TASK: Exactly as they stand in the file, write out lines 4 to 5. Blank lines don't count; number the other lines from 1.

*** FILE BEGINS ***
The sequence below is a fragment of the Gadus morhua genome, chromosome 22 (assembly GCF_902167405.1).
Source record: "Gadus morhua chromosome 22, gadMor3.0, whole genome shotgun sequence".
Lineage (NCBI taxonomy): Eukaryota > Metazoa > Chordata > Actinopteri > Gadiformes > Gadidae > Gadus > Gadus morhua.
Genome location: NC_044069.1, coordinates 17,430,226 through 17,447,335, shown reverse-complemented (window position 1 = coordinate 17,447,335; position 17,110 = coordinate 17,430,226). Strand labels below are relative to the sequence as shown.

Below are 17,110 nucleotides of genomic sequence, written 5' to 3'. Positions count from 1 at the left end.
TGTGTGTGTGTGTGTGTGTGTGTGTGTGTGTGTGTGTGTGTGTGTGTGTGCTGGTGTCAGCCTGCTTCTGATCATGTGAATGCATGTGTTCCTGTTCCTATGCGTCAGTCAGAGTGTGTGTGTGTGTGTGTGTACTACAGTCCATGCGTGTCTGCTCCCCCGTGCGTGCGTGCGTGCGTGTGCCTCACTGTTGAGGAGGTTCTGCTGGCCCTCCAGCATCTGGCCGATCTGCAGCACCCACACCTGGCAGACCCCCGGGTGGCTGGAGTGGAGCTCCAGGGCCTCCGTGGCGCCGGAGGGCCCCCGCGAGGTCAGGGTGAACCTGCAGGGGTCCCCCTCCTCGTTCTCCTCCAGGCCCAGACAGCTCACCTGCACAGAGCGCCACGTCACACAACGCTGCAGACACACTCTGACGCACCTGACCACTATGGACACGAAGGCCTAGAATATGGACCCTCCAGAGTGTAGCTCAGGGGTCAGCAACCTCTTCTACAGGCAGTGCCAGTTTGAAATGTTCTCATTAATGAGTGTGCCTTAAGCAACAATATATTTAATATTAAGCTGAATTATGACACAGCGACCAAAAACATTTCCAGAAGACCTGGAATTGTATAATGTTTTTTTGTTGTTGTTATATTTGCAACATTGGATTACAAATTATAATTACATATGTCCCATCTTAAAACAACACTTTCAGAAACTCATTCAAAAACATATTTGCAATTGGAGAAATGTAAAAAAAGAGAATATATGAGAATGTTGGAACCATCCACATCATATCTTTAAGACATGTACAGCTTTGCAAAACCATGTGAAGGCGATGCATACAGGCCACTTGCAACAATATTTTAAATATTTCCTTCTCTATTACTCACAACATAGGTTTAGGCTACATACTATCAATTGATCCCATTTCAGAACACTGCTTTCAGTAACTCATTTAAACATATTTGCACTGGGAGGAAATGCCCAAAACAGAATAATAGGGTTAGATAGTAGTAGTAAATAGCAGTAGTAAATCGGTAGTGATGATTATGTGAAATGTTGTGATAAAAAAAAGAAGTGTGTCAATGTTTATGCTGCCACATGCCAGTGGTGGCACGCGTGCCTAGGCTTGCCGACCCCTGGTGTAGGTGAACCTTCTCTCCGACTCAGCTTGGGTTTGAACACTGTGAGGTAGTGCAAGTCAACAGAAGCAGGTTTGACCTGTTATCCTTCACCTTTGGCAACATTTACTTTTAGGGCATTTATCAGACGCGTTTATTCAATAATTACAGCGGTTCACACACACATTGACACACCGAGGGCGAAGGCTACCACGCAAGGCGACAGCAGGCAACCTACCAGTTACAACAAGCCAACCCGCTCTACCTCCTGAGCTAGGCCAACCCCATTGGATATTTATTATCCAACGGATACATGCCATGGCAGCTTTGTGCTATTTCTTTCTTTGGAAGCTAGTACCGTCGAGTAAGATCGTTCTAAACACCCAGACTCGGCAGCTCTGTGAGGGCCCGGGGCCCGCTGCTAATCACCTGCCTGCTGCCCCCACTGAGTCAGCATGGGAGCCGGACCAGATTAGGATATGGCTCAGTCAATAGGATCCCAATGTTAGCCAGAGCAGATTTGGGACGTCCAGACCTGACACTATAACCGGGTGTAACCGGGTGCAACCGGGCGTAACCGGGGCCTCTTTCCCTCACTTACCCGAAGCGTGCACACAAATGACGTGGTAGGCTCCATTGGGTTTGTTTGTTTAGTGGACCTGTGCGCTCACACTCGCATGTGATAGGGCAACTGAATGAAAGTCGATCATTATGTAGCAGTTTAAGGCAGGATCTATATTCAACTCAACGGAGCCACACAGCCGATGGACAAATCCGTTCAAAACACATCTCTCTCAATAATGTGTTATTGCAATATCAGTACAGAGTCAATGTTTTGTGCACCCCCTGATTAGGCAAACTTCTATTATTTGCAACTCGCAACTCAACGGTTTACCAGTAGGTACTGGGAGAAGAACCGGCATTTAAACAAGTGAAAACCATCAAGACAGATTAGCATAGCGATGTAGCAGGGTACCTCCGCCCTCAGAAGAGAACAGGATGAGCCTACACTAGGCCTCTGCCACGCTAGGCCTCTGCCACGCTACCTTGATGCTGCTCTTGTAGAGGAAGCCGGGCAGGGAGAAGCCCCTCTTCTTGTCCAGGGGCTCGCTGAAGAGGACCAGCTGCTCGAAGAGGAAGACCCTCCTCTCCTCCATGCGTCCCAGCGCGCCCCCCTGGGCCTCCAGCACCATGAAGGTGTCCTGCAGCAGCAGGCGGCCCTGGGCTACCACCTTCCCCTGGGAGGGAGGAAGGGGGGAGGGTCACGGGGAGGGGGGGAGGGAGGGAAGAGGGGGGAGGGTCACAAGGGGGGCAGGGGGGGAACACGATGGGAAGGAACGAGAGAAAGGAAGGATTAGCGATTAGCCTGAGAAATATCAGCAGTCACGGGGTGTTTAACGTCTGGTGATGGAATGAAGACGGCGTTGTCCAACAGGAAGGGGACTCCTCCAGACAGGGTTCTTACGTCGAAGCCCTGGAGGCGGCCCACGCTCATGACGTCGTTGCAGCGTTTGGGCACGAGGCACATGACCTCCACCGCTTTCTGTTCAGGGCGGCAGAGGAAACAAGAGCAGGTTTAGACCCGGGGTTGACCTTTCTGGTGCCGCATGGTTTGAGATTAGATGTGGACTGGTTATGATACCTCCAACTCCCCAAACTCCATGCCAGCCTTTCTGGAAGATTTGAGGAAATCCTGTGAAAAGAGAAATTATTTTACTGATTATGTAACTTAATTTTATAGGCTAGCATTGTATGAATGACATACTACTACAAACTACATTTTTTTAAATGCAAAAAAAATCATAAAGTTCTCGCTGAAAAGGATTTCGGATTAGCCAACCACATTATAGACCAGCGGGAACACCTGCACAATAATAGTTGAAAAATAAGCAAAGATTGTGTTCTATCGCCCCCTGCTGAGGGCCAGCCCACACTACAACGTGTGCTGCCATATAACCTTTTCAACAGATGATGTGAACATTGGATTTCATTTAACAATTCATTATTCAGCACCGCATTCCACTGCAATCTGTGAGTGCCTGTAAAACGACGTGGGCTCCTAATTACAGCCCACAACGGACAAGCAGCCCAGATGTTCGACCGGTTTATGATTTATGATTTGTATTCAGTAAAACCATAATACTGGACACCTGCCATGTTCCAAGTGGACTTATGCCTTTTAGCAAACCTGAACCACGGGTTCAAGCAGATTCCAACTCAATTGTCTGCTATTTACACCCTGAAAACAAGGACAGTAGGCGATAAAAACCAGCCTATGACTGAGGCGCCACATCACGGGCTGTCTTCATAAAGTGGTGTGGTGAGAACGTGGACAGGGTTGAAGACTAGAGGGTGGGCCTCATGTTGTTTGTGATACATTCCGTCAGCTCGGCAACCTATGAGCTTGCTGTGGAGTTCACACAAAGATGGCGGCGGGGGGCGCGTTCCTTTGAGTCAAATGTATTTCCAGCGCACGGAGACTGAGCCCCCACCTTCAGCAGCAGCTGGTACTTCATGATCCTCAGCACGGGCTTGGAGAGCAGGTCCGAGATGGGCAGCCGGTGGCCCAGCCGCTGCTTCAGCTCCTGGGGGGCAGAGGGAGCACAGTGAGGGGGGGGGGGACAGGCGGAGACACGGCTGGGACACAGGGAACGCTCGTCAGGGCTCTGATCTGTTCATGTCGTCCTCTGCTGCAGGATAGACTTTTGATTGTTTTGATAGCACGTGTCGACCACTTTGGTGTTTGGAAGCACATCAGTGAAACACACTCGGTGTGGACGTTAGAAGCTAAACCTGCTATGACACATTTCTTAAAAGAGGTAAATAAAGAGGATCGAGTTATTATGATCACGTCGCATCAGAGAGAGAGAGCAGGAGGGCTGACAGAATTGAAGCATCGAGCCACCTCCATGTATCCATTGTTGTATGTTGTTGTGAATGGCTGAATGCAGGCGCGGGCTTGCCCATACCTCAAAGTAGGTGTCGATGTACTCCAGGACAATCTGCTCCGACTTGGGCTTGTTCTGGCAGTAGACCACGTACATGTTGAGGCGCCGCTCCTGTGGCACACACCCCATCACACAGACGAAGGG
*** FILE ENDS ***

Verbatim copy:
Genome location: NC_044069.1, coordinates 17,430,226 through 17,447,335, shown reverse-complemented (window position 1 = coordinate 17,447,335; position 17,110 = coordinate 17,430,226). Strand labels below are relative to the sequence as shown.

Below are 17,110 nucleotides of genomic sequence, written 5' to 3'. Positions count from 1 at the left end.